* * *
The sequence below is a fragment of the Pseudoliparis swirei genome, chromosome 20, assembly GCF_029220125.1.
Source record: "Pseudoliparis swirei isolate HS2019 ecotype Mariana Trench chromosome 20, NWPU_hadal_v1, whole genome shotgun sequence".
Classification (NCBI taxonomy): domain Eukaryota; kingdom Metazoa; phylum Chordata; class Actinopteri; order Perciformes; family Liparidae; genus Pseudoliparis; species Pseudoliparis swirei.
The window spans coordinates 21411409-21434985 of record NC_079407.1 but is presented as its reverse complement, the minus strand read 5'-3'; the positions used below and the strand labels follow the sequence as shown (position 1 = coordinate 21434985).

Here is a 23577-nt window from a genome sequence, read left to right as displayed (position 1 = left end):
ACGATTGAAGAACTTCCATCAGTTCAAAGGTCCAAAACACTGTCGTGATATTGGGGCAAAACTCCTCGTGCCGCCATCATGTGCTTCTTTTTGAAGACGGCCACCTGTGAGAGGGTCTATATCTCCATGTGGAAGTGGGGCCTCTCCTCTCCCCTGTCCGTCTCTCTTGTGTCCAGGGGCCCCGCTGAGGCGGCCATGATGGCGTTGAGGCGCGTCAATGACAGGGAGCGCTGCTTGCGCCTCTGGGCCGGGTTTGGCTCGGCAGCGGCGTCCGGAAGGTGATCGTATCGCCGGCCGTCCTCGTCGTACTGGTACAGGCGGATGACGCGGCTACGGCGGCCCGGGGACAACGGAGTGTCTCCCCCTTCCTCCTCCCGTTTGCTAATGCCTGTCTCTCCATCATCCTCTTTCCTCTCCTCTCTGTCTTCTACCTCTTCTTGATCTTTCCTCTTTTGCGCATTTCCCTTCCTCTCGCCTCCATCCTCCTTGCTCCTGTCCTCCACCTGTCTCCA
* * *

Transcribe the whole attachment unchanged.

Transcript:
The sequence below is a fragment of the Pseudoliparis swirei genome, chromosome 20, assembly GCF_029220125.1.
Source record: "Pseudoliparis swirei isolate HS2019 ecotype Mariana Trench chromosome 20, NWPU_hadal_v1, whole genome shotgun sequence".
Classification (NCBI taxonomy): domain Eukaryota; kingdom Metazoa; phylum Chordata; class Actinopteri; order Perciformes; family Liparidae; genus Pseudoliparis; species Pseudoliparis swirei.
The window spans coordinates 21411409-21434985 of record NC_079407.1 but is presented as its reverse complement, the minus strand read 5'-3'; the positions used below and the strand labels follow the sequence as shown (position 1 = coordinate 21434985).

Here is a 23577-nt window from a genome sequence, read left to right as displayed (position 1 = left end):
ACGATTGAAGAACTTCCATCAGTTCAAAGGTCCAAAACACTGTCGTGATATTGGGGCAAAACTCCTCGTGCCGCCATCATGTGCTTCTTTTTGAAGACGGCCACCTGTGAGAGGGTCTATATCTCCATGTGGAAGTGGGGCCTCTCCTCTCCCCTGTCCGTCTCTCTTGTGTCCAGGGGCCCCGCTGAGGCGGCCATGATGGCGTTGAGGCGCGTCAATGACAGGGAGCGCTGCTTGCGCCTCTGGGCCGGGTTTGGCTCGGCAGCGGCGTCCGGAAGGTGATCGTATCGCCGGCCGTCCTCGTCGTACTGGTACAGGCGGATGACGCGGCTACGGCGGCCCGGGGACAACGGAGTGTCTCCCCCTTCCTCCTCCCGTTTGCTAATGCCTGTCTCTCCATCATCCTCTTTCCTCTCCTCTCTGTCTTCTACCTCTTCTTGATCTTTCCTCTTTTGCGCATTTCCCTTCCTCTCGCCTCCATCCTCCTTGCTCCTGTCCTCCACCTGTCTCCA